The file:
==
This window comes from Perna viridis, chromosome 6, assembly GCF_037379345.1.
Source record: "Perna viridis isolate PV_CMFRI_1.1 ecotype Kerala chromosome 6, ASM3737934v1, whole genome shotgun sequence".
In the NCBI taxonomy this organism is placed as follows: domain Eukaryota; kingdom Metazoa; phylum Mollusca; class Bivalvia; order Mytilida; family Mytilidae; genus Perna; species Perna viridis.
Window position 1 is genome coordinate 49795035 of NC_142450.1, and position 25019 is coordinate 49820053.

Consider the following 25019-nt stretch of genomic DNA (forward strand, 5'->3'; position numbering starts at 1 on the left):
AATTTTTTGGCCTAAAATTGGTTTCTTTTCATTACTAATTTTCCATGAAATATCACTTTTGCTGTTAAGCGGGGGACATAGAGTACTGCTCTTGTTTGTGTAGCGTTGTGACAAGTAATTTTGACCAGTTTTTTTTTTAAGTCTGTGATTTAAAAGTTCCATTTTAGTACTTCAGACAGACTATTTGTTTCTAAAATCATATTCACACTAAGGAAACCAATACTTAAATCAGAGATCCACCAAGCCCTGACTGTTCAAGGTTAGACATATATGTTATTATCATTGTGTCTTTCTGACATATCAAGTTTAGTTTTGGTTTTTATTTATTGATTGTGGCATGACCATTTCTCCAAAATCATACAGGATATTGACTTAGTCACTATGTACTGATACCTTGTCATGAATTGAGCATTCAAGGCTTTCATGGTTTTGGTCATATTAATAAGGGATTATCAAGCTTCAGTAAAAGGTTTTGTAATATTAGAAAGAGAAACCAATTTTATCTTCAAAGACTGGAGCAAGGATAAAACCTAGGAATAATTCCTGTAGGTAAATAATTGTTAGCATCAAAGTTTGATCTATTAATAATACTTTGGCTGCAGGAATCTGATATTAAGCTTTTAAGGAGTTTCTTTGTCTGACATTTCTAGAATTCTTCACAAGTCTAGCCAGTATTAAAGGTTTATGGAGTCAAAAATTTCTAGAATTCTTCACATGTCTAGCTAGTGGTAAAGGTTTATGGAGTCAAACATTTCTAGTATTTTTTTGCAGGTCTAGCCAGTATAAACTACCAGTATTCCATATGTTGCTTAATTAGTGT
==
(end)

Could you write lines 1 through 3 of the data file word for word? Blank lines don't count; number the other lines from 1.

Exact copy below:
This window comes from Perna viridis, chromosome 6, assembly GCF_037379345.1.
Source record: "Perna viridis isolate PV_CMFRI_1.1 ecotype Kerala chromosome 6, ASM3737934v1, whole genome shotgun sequence".
In the NCBI taxonomy this organism is placed as follows: domain Eukaryota; kingdom Metazoa; phylum Mollusca; class Bivalvia; order Mytilida; family Mytilidae; genus Perna; species Perna viridis.